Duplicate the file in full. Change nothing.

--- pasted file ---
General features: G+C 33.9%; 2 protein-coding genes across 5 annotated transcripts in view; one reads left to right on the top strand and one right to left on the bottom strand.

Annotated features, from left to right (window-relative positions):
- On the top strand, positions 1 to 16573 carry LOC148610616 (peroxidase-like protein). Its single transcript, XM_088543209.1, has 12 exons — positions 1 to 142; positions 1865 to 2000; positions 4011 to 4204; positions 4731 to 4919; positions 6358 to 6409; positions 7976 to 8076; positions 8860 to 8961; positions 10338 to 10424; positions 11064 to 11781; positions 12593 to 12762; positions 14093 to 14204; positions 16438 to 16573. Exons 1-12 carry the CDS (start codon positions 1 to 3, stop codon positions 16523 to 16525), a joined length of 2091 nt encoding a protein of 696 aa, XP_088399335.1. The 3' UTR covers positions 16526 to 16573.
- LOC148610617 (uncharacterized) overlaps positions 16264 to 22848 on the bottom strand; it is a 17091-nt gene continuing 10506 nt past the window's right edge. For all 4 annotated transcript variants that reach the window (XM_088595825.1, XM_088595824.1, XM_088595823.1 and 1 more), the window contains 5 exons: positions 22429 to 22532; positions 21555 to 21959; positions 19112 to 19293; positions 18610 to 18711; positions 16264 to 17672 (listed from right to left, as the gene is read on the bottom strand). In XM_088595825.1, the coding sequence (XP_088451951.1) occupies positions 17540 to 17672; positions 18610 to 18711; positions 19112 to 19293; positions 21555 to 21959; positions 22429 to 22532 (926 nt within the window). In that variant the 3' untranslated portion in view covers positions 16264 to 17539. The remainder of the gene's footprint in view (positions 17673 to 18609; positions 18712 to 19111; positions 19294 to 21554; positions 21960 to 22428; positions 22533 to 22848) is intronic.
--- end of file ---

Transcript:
General features: G+C 33.9%; 2 protein-coding genes across 5 annotated transcripts in view; one reads left to right on the top strand and one right to left on the bottom strand.

Annotated features, from left to right (window-relative positions):
- On the top strand, positions 1 to 16573 carry LOC148610616 (peroxidase-like protein). Its single transcript, XM_088543209.1, has 12 exons — positions 1 to 142; positions 1865 to 2000; positions 4011 to 4204; positions 4731 to 4919; positions 6358 to 6409; positions 7976 to 8076; positions 8860 to 8961; positions 10338 to 10424; positions 11064 to 11781; positions 12593 to 12762; positions 14093 to 14204; positions 16438 to 16573. Exons 1-12 carry the CDS (start codon positions 1 to 3, stop codon positions 16523 to 16525), a joined length of 2091 nt encoding a protein of 696 aa, XP_088399335.1. The 3' UTR covers positions 16526 to 16573.
- LOC148610617 (uncharacterized) overlaps positions 16264 to 22848 on the bottom strand; it is a 17091-nt gene continuing 10506 nt past the window's right edge. For all 4 annotated transcript variants that reach the window (XM_088595825.1, XM_088595824.1, XM_088595823.1 and 1 more), the window contains 5 exons: positions 22429 to 22532; positions 21555 to 21959; positions 19112 to 19293; positions 18610 to 18711; positions 16264 to 17672 (listed from right to left, as the gene is read on the bottom strand). In XM_088595825.1, the coding sequence (XP_088451951.1) occupies positions 17540 to 17672; positions 18610 to 18711; positions 19112 to 19293; positions 21555 to 21959; positions 22429 to 22532 (926 nt within the window). In that variant the 3' untranslated portion in view covers positions 16264 to 17539. The remainder of the gene's footprint in view (positions 17673 to 18609; positions 18712 to 19111; positions 19294 to 21554; positions 21960 to 22428; positions 22533 to 22848) is intronic.